This is a safety feature. Louvres are used to reduce the possibility of drivers viewing signals not intended for their approach to the signals. Examples include pedestrian crossings near large roundabouts or see-through problems on straight roads between traffic signals in close proximity.

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Why are there no audible indicators (bleepers) at some pedestrian crossings?

Audible indicators are not used if there is more than one signalised road crossing in close proximity to another that operate independently, as it may cause confusion for sight-impaired pedestrians. As an alternative, tactile (rotating cone) indicators are fitted beneath push button units on all pedestrian crossings in Surrey. These rotate when the steady Green Man is illuminated.

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Why is there not enough Green Man time to allow me to completely cross the road?

The steady Green Man is only meant as an "invitation to cross". Pedestrians are not necessarily expected to complete the whole crossing during that period. They also have the subsequent clearance time (e.g. flashing Green Man or "blank") during which to continue to cross. Drivers should not proceed until the crossing is clear, as advised in the Highway Code. For more information please see the next question (What are the different types of traffic signal pedestrian crossings?)

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Why does the push button demand (light) sometimes cancel itself after I pressed it?

Some types of crossings have “kerbside” detectors which detect pedestrians waiting at the crossing. When you press the button your presence is confirmed by this detector. If you move away from the 'waiting zone' before the Green Man runs the demand for the pedestrian phase (Green Man) is automatically cancelled. This is to reduce unnecessary delay to traffic when a pedestrian decides to cross without waiting for the Green Man.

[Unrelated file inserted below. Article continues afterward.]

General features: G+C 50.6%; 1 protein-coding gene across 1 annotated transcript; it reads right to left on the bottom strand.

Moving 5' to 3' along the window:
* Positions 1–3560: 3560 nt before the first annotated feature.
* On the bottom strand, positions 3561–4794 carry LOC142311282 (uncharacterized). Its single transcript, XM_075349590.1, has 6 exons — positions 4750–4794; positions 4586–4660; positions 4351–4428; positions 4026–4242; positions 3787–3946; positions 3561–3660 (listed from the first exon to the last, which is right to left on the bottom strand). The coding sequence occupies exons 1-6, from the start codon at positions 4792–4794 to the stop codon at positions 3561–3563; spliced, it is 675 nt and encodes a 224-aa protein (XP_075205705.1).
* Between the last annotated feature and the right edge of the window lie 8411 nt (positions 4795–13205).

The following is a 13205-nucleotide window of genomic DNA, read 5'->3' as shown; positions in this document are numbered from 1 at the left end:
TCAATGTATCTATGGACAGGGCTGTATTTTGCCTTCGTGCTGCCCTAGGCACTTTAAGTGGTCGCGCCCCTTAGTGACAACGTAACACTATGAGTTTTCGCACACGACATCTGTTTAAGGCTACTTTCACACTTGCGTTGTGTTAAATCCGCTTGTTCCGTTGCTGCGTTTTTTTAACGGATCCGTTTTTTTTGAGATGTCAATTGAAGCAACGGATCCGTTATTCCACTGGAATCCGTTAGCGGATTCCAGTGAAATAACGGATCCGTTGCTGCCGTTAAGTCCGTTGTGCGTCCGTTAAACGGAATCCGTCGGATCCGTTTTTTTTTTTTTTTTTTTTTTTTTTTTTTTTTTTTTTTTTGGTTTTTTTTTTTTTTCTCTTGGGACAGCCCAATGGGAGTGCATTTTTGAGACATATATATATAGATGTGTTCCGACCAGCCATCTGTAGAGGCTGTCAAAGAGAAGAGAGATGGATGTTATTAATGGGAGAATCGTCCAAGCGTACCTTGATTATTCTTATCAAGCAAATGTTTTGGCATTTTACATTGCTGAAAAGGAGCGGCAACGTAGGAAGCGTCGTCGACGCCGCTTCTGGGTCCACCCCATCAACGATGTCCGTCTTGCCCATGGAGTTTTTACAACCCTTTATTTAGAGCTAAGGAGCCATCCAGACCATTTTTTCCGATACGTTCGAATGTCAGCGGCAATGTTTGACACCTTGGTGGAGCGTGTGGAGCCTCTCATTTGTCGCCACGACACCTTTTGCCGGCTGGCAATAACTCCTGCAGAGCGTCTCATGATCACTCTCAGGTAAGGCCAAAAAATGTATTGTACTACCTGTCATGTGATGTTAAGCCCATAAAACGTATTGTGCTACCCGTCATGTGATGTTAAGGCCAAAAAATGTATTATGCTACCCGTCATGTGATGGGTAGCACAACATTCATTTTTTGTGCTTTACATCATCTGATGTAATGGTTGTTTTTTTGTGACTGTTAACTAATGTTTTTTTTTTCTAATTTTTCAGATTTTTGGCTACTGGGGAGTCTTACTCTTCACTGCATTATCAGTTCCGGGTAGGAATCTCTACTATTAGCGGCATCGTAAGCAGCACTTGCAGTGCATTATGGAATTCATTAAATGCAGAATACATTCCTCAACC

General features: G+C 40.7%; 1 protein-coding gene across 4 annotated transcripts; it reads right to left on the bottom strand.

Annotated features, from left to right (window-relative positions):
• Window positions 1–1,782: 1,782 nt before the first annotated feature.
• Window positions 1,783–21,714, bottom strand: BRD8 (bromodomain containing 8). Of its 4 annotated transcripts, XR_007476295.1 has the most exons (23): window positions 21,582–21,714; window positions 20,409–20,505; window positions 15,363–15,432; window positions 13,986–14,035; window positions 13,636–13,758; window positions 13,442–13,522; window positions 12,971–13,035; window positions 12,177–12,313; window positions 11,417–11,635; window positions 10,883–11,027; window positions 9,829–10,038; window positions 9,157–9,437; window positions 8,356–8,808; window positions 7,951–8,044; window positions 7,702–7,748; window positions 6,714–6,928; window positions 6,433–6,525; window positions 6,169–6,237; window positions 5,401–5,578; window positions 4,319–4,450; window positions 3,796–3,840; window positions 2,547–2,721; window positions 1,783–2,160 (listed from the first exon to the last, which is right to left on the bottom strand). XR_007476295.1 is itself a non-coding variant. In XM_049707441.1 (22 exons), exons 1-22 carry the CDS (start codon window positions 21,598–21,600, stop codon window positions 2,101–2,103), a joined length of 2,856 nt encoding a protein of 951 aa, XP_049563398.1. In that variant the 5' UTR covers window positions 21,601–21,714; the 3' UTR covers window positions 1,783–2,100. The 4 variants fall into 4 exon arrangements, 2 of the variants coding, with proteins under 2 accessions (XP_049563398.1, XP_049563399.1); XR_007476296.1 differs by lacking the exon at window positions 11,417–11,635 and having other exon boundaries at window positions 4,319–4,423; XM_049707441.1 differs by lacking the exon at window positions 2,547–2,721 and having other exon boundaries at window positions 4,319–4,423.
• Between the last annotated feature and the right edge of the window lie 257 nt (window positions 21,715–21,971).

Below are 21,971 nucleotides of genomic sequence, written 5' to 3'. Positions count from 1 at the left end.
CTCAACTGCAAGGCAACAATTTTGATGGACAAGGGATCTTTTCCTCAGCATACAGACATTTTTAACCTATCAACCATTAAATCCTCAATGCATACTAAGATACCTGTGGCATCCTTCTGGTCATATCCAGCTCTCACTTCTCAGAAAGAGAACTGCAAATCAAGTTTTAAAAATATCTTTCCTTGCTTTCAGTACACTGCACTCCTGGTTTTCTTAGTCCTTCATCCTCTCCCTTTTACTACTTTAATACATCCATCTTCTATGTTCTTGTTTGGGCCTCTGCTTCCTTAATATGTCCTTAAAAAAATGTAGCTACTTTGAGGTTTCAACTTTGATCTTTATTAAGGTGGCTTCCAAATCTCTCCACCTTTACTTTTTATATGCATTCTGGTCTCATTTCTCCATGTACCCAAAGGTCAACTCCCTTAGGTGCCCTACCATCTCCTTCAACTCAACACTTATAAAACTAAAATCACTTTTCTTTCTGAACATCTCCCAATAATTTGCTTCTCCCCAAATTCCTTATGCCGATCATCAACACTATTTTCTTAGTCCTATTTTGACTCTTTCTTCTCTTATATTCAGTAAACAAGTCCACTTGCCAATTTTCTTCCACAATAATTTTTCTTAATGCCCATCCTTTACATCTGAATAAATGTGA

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What are the different types of traffic signal pedestrian crossings?

Please note a steady Green Man is only meant as “invitation to cross” and you should still ensure that you can cross the road safely.

Apart from those at signal junctions there are four different types:

Pelican crossing – for pedestrians.
Pedestrians press the button and wait for the Green Man signal before they start to cross.
This is followed by the flashing Green Man indicating that pedestrians may continue to cross.
The flashing amber for vehicles operates at the same time, allowing vehicles to proceed, if the crossing is clear.

Puffin crossing - for pedestrians.
Puffins have special detectors, which detect pedestrians waiting at the crossing, and which can extend the crossing time. When a pedestrian presses the button their presence is confirmed by this detector. If a pedestrian moves away from the detection zone before the Green Man runs the demand for the pedestrian phase (Green Man) is automatically cancelled. This means that traffic is not unnecessarily delayed when a pedestrian decides to cross after pressing the button without waiting for the Green Man. Puffins do not have flashing Green Man / flashing vehicle amber. The Red and Green Man signal is usually positioned on the near side of the road. This allows the pedestrian to more easily monitor the approaching traffic, and it is closer for visually impaired pedestrians to view.

Toucan crossing – for pedestrians and mounted cyclists.
Essentially the same as a Puffin crossing as described above but shared with mounted cyclists. The Red Man / Green Man / Cycle signal is sometimes located on the far side of the crossing.

Pegasus crossing - for pedestrians and equestrians.
Essentially the same as a Puffin Crossing, but for equestrians – possibly sometimes alongside pedestrians or mounted cyclists. Sometimes referred to as an Equestrian Crossing.

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  • Updated: 19 Dec 2018